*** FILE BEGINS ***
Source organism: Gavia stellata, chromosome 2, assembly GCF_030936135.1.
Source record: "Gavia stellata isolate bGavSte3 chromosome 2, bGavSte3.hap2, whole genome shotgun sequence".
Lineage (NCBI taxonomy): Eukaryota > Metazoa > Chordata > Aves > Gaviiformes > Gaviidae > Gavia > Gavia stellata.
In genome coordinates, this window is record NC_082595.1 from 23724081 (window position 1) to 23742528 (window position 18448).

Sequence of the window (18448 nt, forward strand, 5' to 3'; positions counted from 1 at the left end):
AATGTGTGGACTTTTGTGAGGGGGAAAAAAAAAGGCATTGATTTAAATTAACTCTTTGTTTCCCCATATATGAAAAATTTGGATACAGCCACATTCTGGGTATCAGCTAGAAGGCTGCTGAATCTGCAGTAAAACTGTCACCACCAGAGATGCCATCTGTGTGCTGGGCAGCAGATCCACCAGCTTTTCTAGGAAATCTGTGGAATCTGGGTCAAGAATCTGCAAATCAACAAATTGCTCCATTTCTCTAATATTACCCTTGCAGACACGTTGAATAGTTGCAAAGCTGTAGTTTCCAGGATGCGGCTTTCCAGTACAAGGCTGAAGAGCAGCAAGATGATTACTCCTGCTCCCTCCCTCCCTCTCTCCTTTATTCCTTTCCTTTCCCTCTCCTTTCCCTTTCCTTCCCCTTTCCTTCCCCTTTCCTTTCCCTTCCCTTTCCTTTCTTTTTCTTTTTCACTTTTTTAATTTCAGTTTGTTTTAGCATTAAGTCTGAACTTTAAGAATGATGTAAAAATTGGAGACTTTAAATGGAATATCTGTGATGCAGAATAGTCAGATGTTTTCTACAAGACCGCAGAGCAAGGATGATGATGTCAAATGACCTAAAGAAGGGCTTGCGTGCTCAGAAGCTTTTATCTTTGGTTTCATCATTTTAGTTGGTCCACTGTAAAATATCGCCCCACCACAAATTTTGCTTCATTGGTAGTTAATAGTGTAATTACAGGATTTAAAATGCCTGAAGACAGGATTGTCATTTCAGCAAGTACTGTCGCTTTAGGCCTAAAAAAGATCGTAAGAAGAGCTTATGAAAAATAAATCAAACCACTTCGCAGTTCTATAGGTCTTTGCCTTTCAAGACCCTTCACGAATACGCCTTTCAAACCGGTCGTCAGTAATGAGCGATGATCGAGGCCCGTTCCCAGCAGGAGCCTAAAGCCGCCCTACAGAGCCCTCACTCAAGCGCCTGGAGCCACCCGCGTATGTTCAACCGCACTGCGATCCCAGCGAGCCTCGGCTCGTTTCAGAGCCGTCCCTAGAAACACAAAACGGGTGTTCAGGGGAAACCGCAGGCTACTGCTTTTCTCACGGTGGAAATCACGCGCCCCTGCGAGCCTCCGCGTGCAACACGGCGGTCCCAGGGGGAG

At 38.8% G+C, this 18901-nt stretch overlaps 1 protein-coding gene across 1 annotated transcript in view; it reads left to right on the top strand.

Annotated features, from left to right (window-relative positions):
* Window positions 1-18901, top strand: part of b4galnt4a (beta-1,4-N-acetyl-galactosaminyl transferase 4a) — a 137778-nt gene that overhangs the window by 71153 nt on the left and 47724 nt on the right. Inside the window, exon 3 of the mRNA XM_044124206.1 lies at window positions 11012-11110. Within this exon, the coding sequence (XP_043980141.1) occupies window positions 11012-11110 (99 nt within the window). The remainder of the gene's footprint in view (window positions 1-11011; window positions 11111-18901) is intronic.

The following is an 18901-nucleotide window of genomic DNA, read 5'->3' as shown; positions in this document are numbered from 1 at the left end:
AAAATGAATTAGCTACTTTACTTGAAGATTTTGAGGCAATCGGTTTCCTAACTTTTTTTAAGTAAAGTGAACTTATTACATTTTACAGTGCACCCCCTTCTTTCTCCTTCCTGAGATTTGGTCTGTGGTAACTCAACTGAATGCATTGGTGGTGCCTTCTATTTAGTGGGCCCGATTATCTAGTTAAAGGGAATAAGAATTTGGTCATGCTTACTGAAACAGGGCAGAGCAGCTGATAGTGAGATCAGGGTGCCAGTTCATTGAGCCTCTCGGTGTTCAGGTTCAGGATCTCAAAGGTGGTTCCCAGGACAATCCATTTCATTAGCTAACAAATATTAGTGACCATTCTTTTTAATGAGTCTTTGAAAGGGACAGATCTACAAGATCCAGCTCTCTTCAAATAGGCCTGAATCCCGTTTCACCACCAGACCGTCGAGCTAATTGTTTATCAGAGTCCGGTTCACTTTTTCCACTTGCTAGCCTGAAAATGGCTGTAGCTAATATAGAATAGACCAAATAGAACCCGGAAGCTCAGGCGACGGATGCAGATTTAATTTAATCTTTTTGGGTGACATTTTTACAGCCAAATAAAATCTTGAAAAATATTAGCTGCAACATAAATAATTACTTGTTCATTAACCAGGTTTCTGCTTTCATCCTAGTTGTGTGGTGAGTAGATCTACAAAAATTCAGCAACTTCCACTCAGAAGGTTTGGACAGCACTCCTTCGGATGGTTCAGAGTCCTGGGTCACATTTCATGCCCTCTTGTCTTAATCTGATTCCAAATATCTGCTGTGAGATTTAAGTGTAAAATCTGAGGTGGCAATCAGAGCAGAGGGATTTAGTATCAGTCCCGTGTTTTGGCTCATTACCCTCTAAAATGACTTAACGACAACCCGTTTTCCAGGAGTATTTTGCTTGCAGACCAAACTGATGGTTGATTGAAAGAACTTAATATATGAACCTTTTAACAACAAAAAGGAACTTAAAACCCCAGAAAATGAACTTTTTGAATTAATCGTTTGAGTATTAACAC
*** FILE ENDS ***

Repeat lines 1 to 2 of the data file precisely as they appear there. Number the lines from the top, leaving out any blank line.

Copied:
Source organism: Gavia stellata, chromosome 2, assembly GCF_030936135.1.
Source record: "Gavia stellata isolate bGavSte3 chromosome 2, bGavSte3.hap2, whole genome shotgun sequence".